Manning’s lawyer challenges Twitter and Web evidence

The court-martial of the U.S. soldier accused of providing reams of classified documents to WikiLeaks in a case illustrating the challenge of keeping secrets in the digital age must decide whether tweets and Web pages can be admitted as evidence.

Lawyers for PFC Bradley Manning, 25, who is accused with providing more than 700,000 files to the anti-secrecy Web site in the biggest breach of classified U.S. data in the nation’s history, argued on Tuesday that Twitter postings offered by prosecutors do not meet the court’s standards.

“Anyone can create a Web page . . . that looks like WikiLeaks or that looks like Twitter,” argued the defense attorney, Capt. Joshua Tooman, when the government sought to admit a May 7, 2010, tweet from WikiLeaks seeking military Internet addresses, and the Web page of the Internet archive site that showed a 2009 WikiLeaks “Most Wanted” list of items it was seeking from the public.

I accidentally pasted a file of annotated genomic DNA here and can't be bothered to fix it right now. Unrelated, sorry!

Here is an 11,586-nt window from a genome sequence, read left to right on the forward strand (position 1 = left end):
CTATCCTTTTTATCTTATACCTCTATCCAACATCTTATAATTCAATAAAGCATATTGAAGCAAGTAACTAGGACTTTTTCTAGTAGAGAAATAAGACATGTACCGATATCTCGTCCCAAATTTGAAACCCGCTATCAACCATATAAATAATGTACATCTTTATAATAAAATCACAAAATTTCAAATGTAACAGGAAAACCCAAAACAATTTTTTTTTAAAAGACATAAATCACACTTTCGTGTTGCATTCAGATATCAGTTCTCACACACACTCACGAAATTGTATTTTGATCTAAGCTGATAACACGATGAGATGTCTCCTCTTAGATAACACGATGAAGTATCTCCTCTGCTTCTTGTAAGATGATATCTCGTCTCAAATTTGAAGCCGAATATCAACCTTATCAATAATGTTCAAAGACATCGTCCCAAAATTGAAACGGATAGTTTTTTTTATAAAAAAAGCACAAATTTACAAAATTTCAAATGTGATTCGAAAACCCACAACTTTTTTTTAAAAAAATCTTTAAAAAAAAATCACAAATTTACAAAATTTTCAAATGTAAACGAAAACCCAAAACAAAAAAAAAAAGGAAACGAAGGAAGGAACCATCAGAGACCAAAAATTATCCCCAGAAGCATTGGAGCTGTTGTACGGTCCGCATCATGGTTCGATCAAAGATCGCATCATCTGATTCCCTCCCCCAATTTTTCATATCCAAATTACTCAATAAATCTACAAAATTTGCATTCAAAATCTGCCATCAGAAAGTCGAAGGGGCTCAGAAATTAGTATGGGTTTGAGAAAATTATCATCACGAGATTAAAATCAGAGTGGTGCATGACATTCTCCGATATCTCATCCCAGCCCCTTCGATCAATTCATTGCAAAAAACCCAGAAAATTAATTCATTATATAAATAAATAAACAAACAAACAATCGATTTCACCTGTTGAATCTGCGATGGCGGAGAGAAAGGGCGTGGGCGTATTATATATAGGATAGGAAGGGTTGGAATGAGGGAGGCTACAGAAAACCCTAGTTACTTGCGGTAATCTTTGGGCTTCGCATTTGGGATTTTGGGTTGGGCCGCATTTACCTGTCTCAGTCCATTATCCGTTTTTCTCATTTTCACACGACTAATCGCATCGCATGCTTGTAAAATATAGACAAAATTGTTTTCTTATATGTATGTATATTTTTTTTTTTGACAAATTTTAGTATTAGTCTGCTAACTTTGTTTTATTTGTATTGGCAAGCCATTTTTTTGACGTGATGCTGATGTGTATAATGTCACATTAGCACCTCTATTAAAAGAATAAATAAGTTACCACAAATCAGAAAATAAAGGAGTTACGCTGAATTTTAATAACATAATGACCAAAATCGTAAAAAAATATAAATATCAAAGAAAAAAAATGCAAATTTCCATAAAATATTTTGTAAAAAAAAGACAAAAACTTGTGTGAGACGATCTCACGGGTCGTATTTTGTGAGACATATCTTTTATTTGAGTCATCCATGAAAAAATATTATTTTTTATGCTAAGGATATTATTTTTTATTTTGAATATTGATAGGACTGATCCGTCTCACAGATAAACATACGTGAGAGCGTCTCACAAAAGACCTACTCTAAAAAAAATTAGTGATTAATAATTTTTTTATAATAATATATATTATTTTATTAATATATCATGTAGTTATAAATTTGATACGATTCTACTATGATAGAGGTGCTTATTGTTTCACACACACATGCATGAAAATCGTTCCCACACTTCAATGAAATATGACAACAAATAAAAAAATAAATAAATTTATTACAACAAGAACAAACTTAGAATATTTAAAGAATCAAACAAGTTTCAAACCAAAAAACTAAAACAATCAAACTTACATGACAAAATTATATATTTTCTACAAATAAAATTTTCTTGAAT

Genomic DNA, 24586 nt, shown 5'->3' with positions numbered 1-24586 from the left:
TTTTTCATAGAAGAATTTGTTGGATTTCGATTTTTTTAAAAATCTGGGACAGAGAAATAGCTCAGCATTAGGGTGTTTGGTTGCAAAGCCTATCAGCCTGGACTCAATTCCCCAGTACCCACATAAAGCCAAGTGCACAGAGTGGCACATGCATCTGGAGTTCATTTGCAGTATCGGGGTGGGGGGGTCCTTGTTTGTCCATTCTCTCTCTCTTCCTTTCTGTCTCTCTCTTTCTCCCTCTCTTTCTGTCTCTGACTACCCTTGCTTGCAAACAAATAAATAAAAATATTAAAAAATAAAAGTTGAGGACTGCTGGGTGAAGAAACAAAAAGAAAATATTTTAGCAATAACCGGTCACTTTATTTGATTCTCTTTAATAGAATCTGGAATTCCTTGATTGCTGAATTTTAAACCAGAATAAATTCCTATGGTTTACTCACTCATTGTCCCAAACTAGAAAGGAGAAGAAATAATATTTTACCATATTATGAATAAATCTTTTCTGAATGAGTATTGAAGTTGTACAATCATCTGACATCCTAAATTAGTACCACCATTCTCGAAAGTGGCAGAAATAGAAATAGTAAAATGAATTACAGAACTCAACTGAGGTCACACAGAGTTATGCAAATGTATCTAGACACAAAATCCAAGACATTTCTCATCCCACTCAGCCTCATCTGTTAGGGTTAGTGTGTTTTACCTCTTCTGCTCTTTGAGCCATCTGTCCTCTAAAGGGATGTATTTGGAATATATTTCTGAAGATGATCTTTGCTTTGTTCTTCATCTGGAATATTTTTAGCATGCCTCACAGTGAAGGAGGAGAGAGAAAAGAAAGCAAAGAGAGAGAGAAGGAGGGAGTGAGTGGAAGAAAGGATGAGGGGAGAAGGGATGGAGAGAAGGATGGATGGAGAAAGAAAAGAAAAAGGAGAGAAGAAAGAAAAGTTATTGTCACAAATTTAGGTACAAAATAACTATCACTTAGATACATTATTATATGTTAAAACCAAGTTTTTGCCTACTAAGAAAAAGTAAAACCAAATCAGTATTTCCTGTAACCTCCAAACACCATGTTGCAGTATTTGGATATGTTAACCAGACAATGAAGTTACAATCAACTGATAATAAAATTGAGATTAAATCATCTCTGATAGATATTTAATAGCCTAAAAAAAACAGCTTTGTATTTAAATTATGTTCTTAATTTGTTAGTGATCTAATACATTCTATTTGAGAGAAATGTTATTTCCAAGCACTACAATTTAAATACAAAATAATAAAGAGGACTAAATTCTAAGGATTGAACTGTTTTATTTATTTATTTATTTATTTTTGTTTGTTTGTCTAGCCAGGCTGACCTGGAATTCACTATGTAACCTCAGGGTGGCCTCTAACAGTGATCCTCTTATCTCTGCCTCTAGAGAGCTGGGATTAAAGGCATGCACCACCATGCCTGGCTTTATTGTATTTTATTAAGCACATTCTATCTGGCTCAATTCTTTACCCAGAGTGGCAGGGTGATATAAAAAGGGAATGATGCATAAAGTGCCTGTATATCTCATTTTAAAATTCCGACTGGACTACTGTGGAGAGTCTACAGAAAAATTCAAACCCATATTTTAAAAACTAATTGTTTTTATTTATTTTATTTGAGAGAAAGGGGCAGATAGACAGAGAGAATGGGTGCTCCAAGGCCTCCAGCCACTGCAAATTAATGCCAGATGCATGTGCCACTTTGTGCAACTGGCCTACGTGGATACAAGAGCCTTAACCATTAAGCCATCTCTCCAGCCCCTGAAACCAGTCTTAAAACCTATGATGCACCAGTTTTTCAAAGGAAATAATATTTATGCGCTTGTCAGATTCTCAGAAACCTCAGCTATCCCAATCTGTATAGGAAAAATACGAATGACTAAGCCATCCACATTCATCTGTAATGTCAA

Tooman said a government investigator had accessed the tweets indirectly, through Google, rather than directly through Twitter or WikiLeaks. He said the evidence failed to meet the test of authenticity since there was no way of knowing what the Web site looked like when the tweet or page was published.

Prosecutors argued those tweets, as well as one on Jan. 8, 2010, from WikiLeaks saying it had an encrypted video of a U.S. air attack, were evidence of a leak and should be admissible.

The judge, Col. Denise Lind, did not rule on the evidence. She ordered the trial into recess until a status hearing next Tuesday. The trial is scheduled to resume June 26.

Manning was an intelligence analyst in Iraq in 2010 when WikiLeaks published the classified information. He faces 21 charges, the most serious being aiding the enemy, and faces life in prison without parole if convicted.

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